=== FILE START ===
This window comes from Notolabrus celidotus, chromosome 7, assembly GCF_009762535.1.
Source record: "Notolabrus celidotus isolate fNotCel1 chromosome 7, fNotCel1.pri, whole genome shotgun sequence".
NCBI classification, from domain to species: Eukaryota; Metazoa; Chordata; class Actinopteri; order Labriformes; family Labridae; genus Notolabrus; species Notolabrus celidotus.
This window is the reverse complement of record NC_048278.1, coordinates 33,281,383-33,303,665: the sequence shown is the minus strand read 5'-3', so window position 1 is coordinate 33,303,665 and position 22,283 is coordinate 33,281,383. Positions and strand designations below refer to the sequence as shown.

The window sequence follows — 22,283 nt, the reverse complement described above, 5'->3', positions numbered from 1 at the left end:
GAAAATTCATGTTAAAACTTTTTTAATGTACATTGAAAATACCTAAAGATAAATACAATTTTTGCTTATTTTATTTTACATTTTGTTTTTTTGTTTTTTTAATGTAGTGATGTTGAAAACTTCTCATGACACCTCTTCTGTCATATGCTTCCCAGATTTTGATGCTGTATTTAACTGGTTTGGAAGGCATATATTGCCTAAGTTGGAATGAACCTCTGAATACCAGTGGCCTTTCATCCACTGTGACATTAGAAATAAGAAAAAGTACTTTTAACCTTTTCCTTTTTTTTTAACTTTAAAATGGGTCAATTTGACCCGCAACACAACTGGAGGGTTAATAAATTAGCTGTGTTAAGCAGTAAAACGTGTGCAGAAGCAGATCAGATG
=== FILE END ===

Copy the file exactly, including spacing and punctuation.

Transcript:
This window comes from Notolabrus celidotus, chromosome 7, assembly GCF_009762535.1.
Source record: "Notolabrus celidotus isolate fNotCel1 chromosome 7, fNotCel1.pri, whole genome shotgun sequence".
NCBI classification, from domain to species: Eukaryota; Metazoa; Chordata; class Actinopteri; order Labriformes; family Labridae; genus Notolabrus; species Notolabrus celidotus.
This window is the reverse complement of record NC_048278.1, coordinates 33,281,383-33,303,665: the sequence shown is the minus strand read 5'-3', so window position 1 is coordinate 33,303,665 and position 22,283 is coordinate 33,281,383. Positions and strand designations below refer to the sequence as shown.

The window sequence follows — 22,283 nt, the reverse complement described above, 5'->3', positions numbered from 1 at the left end:
GAAAATTCATGTTAAAACTTTTTTAATGTACATTGAAAATACCTAAAGATAAATACAATTTTTGCTTATTTTATTTTACATTTTGTTTTTTTGTTTTTTTAATGTAGTGATGTTGAAAACTTCTCATGACACCTCTTCTGTCATATGCTTCCCAGATTTTGATGCTGTATTTAACTGGTTTGGAAGGCATATATTGCCTAAGTTGGAATGAACCTCTGAATACCAGTGGCCTTTCATCCACTGTGACATTAGAAATAAGAAAAAGTACTTTTAACCTTTTCCTTTTTTTTTAACTTTAAAATGGGTCAATTTGACCCGCAACACAACTGGAGGGTTAATAAATTAGCTGTGTTAAGCAGTAAAACGTGTGCAGAAGCAGATCAGATG